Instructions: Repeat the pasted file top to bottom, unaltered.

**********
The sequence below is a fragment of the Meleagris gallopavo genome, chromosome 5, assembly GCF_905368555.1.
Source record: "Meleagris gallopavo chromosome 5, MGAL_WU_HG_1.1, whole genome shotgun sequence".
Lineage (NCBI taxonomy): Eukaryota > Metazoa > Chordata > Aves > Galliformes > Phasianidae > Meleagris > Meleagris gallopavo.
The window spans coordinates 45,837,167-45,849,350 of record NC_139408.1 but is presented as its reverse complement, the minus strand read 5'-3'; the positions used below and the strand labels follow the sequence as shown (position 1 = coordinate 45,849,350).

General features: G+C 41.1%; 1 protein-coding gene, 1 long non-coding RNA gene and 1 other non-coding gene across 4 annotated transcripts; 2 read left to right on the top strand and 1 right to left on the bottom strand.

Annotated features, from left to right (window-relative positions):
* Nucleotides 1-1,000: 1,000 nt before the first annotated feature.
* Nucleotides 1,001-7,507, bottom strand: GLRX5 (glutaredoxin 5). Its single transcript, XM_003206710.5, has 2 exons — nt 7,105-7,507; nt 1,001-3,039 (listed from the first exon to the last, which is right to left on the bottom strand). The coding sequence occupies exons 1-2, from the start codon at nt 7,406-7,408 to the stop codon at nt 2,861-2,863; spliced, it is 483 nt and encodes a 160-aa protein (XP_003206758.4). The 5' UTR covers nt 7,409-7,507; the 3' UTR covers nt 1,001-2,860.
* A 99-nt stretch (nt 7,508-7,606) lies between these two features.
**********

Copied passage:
The sequence below is a fragment of the Meleagris gallopavo genome, chromosome 5, assembly GCF_905368555.1.
Source record: "Meleagris gallopavo chromosome 5, MGAL_WU_HG_1.1, whole genome shotgun sequence".
Lineage (NCBI taxonomy): Eukaryota > Metazoa > Chordata > Aves > Galliformes > Phasianidae > Meleagris > Meleagris gallopavo.
The window spans coordinates 45,837,167-45,849,350 of record NC_139408.1 but is presented as its reverse complement, the minus strand read 5'-3'; the positions used below and the strand labels follow the sequence as shown (position 1 = coordinate 45,849,350).

General features: G+C 41.1%; 1 protein-coding gene, 1 long non-coding RNA gene and 1 other non-coding gene across 4 annotated transcripts; 2 read left to right on the top strand and 1 right to left on the bottom strand.

Annotated features, from left to right (window-relative positions):
* Nucleotides 1-1,000: 1,000 nt before the first annotated feature.
* Nucleotides 1,001-7,507, bottom strand: GLRX5 (glutaredoxin 5). Its single transcript, XM_003206710.5, has 2 exons — nt 7,105-7,507; nt 1,001-3,039 (listed from the first exon to the last, which is right to left on the bottom strand). The coding sequence occupies exons 1-2, from the start codon at nt 7,406-7,408 to the stop codon at nt 2,861-2,863; spliced, it is 483 nt and encodes a 160-aa protein (XP_003206758.4). The 5' UTR covers nt 7,409-7,507; the 3' UTR covers nt 1,001-2,860.
* A 99-nt stretch (nt 7,508-7,606) lies between these two features.